Mark Goldstein contributed to the content of this post.

On Friday, in a major victory for employers, the Second Circuit Court of Appeals fell into line with Supreme Court precedent and held that courts must enforce arbitration agreements that permit an employee to pursue claims under the Fair Labor Standards Act only through individual arbitration. In doing so, the Second Circuit repudiated its own previous decision holding that courts need not do so when it would cost the employee more to arbitrate the claim than he or she could hope to win.

The question at issue in Sutherland v. Ernst & Young LLP was the issue du jour in wage and hour litigation: whether an employee may contractually waive his or her right to pursue a wage and hour claim on a class-wide basis, and instead agree to seek redress only through individual arbitration. Accounting firm Ernst & Young LLP argued that the proposed wage and hour collective action was barred by the plaintiff’s execution of an agreement requiring her to submit her claims to individual arbitration. The plaintiff claimed that, even though she executed the agreement voluntarily, the agreement was unenforceable because it would have cost her more than 10 times the value of her individual claim to pursue the arbitration. Only if she could seek redress for a class of fellow employees would she have any economic incentive to litigate. The district court agreed with the plaintiff, following existing Second Circuit precedent.

On appeal, the Court of Appeals aligned with the other circuits that have addressed this issue, opining that class action waivers are generally enforceable. Such waivers, the court reasoned, are valid so long as the relevant federal statute does not, by its very terms, preclude enforcement. Because the FLSA says nothing about class action waivers, enforcement was appropriate. Additionally, the court noted that enforcement was appropriate because its decision did not altogether preclude the named plaintiff from recovering unpaid wages, but merely provided an alternative forum in which to proceed. Finally, the court rejected the plaintiff’s contention that the minimal value of an individual wage and hour claim warrants a different conclusion.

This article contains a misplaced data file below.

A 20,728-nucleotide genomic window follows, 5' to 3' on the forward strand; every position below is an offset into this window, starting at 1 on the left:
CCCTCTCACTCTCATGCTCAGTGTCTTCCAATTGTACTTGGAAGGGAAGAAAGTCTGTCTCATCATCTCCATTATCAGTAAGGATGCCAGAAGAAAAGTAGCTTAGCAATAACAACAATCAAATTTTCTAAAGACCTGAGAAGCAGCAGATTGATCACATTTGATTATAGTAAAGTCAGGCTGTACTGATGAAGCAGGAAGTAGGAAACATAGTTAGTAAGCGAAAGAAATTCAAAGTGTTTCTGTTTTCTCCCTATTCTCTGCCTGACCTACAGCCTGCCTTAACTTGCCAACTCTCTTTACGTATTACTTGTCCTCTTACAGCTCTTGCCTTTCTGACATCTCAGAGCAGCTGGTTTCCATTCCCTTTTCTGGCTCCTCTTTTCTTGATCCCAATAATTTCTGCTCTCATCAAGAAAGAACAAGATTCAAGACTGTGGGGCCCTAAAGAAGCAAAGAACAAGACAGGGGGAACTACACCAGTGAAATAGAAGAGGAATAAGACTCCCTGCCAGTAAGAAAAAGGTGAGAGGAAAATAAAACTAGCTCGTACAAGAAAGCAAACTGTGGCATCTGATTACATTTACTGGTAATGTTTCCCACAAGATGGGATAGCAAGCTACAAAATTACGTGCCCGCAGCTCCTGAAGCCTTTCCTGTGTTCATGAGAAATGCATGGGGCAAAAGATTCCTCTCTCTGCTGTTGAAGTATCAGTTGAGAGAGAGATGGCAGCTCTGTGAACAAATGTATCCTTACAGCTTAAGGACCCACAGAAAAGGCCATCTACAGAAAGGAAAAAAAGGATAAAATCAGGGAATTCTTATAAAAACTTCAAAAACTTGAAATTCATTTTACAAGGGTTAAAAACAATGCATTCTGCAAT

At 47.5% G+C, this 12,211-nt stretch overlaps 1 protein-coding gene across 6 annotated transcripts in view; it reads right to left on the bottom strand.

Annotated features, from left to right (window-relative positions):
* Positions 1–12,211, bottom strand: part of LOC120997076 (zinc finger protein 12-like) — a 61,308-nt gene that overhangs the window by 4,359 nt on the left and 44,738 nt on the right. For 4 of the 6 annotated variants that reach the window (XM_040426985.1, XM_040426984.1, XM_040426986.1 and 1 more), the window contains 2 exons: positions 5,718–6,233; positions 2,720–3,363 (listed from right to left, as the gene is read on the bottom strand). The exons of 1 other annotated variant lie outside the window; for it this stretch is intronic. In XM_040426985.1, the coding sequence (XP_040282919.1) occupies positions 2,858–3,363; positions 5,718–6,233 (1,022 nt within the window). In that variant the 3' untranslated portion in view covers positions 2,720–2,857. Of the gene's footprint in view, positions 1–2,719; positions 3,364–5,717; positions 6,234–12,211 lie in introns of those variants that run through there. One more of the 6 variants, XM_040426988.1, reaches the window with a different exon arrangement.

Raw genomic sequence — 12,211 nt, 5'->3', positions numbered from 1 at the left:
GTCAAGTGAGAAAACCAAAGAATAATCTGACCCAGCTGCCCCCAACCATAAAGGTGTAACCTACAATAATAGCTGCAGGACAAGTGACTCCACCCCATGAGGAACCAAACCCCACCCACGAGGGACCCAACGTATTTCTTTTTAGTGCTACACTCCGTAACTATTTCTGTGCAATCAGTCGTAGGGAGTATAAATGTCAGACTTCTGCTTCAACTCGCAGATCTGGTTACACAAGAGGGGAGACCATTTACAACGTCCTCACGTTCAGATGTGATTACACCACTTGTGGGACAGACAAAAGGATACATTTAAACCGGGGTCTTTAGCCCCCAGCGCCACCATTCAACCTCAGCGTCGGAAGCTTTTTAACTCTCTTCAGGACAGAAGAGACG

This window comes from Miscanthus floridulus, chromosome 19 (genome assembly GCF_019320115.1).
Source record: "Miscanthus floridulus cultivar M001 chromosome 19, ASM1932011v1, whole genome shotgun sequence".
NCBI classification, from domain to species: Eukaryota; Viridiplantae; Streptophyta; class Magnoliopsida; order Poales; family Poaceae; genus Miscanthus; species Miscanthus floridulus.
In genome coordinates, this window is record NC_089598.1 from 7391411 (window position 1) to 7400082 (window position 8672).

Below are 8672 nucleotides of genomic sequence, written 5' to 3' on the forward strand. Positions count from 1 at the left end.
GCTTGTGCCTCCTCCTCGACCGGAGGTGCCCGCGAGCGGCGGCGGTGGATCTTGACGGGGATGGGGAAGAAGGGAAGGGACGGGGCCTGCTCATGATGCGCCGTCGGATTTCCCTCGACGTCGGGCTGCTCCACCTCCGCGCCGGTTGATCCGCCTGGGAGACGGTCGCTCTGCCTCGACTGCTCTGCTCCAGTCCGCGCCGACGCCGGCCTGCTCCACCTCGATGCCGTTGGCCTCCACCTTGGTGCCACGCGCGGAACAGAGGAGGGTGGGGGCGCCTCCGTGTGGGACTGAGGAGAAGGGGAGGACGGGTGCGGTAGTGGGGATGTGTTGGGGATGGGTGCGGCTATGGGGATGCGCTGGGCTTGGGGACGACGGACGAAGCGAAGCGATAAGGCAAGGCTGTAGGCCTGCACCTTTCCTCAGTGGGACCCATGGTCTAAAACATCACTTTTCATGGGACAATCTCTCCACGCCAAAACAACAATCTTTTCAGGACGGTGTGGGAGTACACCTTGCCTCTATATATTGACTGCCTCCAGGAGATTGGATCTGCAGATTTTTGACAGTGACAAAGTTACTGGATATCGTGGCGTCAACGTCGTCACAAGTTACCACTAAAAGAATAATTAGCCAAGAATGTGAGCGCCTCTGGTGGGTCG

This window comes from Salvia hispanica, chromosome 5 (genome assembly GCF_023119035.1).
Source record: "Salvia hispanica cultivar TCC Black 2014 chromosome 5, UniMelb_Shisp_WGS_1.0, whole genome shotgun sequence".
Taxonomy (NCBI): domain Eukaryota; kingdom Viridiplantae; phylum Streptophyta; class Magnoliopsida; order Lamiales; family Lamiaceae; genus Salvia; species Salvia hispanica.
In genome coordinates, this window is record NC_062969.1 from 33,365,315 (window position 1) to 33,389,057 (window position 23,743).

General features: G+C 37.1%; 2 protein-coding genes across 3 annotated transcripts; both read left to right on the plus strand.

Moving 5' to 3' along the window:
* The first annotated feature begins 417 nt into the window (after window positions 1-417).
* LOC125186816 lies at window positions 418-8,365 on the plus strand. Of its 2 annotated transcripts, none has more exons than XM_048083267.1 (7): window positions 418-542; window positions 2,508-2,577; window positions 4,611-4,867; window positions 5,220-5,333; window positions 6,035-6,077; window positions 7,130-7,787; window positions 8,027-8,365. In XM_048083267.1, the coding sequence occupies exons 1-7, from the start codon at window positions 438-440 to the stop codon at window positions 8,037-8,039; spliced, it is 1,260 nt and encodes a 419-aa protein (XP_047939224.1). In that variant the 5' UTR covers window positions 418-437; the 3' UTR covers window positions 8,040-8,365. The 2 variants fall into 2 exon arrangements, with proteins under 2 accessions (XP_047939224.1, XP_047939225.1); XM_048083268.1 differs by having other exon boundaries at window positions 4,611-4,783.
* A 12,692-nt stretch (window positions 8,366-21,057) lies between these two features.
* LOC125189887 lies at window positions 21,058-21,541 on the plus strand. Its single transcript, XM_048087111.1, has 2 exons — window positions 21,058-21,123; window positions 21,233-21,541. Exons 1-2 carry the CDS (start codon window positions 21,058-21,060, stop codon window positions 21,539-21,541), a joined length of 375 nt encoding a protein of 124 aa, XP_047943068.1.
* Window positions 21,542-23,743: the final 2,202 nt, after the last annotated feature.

What Does This Mean for My Company

The Second Circuit’s decision reaffirms the federal policy favoring arbitration. Given the typical imbalance between the costs of arbitration and the relatively low value of individual wage and hour claims, arbitration agreements containing class relief waivers may serve to limit an employer’s exposure to wage and hour litigation. Accordingly, employers should determine if arbitration meets their business needs and, if so, contact counsel to determine whether inclusion of a class action waiver in employment agreements, and/or requiring existing employees to execute stand-alone arbitration agreements, is appropriate.